How is it that fertilized chicken eggs manage to resist fracture from the outside while at the same time are weak enough to break from the inside during chick hatching? It's all in the eggshell's nanostructure, according to a new study led by researchers at McGill University in Montreal, Que.
The findings, reported in Science Advances, could have important implications for food safety in the agriculture industry, the university said.
Millions of years of evolution have allowed birds to make the perfect eggshell: a thin, protective, biomineralized chamber for embryonic growth that contains all of the nutrients required for the growth of a baby chick. The shell -- while not too strong but also not too weak -- is resistant to fracture until it's time for hatching.
To find out what exactly gives birds' eggshells these unique features, Marc McKee's research team in the McGill University faculty of dentistry, together with Richard Chromik's group in engineering and other colleagues, used new sample preparation techniques to expose the interior of the eggshells so their molecular nanostructure and mechanical properties could be studied.
"Eggshells are notoriously difficult to study by traditional means, because they easily break when we try to make a thin slice for imaging by electron microscopy," said McKee, who is also a professor in the McGill department of anatomy and cell biology. Thanks to a new focused-ion beam sectioning system recently obtained by McGill's Facility for Electron Microscopy Research, we were able to accurately and thinly cut the sample and image the interior of the shell."
Eggshells are made of both inorganic and organic matter -- calcium-containing mineral and abundant proteins. Graduate student Dimitra Athanasiadou, the study's first author, found that a factor determining shell strength is the presence of nanostructured mineral associated with osteopontin, an eggshell protein also found in composite biological materials such as bone.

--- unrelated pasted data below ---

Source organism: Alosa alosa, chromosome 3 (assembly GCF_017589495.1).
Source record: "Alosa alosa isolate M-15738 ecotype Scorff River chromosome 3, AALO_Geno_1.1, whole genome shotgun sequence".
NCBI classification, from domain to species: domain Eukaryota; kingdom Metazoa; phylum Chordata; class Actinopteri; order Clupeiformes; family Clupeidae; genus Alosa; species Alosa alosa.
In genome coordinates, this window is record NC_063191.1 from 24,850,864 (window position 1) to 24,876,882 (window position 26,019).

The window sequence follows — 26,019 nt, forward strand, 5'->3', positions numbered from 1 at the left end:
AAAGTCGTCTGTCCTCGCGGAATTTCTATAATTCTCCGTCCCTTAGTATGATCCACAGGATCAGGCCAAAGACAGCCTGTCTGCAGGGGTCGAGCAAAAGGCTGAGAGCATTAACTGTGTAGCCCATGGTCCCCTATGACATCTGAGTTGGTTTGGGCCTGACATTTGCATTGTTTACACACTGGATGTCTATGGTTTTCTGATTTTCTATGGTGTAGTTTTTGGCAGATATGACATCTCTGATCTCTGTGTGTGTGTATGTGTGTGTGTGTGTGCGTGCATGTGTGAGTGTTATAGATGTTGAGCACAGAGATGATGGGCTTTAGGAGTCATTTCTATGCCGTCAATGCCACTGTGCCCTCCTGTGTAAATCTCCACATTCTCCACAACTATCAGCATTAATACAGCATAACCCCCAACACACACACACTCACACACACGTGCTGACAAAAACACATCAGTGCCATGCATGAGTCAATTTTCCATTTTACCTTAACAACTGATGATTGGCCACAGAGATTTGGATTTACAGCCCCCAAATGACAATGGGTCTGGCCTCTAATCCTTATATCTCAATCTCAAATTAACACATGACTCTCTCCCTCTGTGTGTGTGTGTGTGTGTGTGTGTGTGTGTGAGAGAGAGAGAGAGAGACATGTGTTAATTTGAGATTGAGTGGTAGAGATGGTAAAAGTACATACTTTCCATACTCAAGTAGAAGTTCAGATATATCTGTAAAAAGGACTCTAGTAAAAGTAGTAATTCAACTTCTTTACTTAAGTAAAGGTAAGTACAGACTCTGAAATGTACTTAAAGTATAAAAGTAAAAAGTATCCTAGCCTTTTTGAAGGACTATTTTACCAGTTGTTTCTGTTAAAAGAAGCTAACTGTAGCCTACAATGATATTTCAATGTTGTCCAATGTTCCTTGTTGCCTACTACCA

The results provide insight into the biology and development of chicken embryos in fertilized and incubated eggs, the university said. Eggs are sufficiently hard when laid and during brooding to protect them from breaking. As the chick grows inside the eggshell, it needs calcium to form its bones. During egg incubation, the inner portion of the shell dissolves to provide this mineral ion supply while at the same time weakening the shell enough to be broken by the hatching chick.
Using atomic force microscopy and electron and X-ray imaging methods, McKee's team found that this dual-function relationship is possible thanks to minute changes in the shell's nanostructure that occur during egg incubation, the announcement explained.
In parallel experiments, the researchers were also able to recreate a nanostructure similar to what they discovered in the shell by adding osteopontin to mineral crystals grown in the lab. McKee said he believes that a better understanding of the role proteins play in the calcification events that drive eggshell hardening and strength through biomineralization could have important implications for food safety.
"About 10-20% of chicken eggs break or crack, which increases the risk of salmonella poisoning," McKee said. "Understanding how mineral nanostructure contributes to shell strength will allow for selection of genetic traits in laying hens to produce consistently stronger eggs for enhanced food safety."
A video explaining the research can be viewed on YouTube.